DETROIT (AP) – Fisker Automotive and Visionary Vehicles are among the companies planning to bring luxurious plug-in sedans to market, proving that green doesn’t have to come in an economical package.
“If I say ‘electric,’ people think ‘slow.’ They think electric cars are golf carts,” Malcolm Bricklin, chairman and chief executive of Visionary Vehicles Inc., said yesterday at the North American International Auto Show. “What people don’t get is they’re very fast, and they’re real.”
Take the Fisker Karma. The sports car, unveiled this week at the North American International Auto Show, can accelerate from 0 to 60 mph in 5.8 seconds and can reach a top speed of 125 mph. But it can also travel 50 miles on pure electric power – using a lithium-ion battery and an electric motor – before using its small, four-cylinder gas engine. The $80,000 Karma is expected to go into production at the end of 2009.
Outside, the Karma is reminiscent of a Maserati or a Corvette. The spare interior, with rich brown and tan leathers and buttons that are flush with the dashboard, was inspired by a Manhattan penthouse, said Henrik Fisker, the founder and chief executive of Lake Forest, Calif.-based Fisker Automotive Inc. and a former designer with BMW AG and Aston Martin.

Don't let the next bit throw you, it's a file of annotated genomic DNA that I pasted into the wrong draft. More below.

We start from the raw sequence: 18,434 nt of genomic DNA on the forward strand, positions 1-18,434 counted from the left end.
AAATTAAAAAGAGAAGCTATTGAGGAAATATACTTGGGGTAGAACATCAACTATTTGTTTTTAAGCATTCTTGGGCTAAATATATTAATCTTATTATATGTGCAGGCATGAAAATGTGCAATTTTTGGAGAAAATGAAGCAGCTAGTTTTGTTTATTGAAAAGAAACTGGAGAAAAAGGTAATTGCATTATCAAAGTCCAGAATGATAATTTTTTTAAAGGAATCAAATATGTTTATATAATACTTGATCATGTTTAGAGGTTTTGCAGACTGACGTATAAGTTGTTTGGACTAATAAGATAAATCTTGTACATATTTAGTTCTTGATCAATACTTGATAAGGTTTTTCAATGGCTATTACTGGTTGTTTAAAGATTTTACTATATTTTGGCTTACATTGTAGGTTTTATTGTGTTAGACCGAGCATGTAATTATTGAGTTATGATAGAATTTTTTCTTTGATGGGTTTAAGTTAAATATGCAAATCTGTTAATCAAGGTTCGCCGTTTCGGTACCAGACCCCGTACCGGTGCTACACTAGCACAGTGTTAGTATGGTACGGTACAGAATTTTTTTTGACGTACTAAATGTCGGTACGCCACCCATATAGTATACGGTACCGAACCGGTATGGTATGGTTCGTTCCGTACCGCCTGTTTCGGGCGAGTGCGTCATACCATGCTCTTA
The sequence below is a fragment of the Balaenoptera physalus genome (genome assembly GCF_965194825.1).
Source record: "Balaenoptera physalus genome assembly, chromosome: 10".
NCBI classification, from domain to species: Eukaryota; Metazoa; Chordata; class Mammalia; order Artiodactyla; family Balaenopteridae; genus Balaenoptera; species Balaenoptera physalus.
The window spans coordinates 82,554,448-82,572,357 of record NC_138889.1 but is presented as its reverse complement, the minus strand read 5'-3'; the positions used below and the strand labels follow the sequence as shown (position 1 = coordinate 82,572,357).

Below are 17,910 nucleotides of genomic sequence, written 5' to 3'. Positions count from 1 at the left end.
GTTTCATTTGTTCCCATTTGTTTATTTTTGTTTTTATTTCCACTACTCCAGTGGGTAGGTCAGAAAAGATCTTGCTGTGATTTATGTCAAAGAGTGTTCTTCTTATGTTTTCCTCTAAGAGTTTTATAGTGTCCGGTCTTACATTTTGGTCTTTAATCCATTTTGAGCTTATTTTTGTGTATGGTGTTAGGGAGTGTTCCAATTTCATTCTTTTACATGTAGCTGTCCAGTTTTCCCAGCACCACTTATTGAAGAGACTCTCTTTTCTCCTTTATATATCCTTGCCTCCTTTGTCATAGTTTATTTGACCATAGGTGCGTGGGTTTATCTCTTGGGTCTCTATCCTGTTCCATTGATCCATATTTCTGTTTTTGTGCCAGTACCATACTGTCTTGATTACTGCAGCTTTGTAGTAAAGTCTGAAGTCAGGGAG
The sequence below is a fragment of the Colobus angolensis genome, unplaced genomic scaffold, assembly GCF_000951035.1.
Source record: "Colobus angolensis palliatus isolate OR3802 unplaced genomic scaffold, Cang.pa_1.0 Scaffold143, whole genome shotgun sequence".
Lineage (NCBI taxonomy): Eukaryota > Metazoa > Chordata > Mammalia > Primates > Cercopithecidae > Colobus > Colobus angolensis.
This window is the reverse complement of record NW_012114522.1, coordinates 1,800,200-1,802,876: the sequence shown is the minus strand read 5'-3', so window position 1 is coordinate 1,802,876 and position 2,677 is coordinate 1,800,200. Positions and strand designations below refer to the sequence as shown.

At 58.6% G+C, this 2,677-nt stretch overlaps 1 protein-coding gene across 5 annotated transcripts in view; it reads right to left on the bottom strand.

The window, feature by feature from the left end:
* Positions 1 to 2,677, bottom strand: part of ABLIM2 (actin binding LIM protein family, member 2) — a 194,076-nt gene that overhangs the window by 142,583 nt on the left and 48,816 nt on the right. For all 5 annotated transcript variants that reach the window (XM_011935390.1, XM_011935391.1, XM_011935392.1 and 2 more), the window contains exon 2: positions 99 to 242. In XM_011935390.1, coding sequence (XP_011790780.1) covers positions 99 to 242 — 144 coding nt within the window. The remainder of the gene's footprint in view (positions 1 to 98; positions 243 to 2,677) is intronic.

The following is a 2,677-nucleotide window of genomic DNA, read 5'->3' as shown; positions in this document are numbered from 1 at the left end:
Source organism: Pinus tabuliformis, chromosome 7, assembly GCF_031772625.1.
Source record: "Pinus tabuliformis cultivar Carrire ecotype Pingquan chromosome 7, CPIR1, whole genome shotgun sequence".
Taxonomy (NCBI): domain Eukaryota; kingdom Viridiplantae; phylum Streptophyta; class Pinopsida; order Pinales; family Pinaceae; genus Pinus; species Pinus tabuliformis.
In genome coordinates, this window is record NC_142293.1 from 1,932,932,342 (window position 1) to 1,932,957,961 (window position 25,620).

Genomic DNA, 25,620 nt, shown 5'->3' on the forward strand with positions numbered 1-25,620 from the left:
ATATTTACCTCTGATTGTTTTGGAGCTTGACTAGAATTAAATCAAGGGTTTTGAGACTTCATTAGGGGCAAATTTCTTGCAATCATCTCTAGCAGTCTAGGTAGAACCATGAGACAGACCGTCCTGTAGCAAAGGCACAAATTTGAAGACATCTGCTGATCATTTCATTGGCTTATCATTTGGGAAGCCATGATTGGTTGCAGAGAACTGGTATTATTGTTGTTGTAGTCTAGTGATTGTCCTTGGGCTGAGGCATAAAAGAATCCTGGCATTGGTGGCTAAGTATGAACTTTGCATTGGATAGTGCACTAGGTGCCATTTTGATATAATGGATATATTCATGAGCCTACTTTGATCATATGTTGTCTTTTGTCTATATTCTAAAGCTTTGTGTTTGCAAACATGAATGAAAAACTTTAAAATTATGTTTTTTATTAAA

Fisker said he wanted to erase the image of green vehicles as awkward and small.
“I wanted to make a real statement of how sexy a green car can be,” he said. Otherwise, he said, green cars will never achieve the mass appeal they need to in order to make an environmental difference.
Fisker projects worldwide sales of 15,000 vehicles a year for the Karma. The company is talking to several companies about a partnership to distribute the Karma, and should have more details this spring, Fisker said.
Fisker is one of several startups developing green luxury cars. Tesla Motors has pre-sold all of its 2008 Tesla Roadsters, a full electric sports car that sells for $98,000.
Aaron Bragman, an auto industry analyst for the consulting firm Global Insight, said there is definitely a market for expensive, environmentally friendly vehicles, but it will be difficult for small manufacturers to do what companies like General Motors and Toyota have not been able to achieve because of cost and technological difficulties.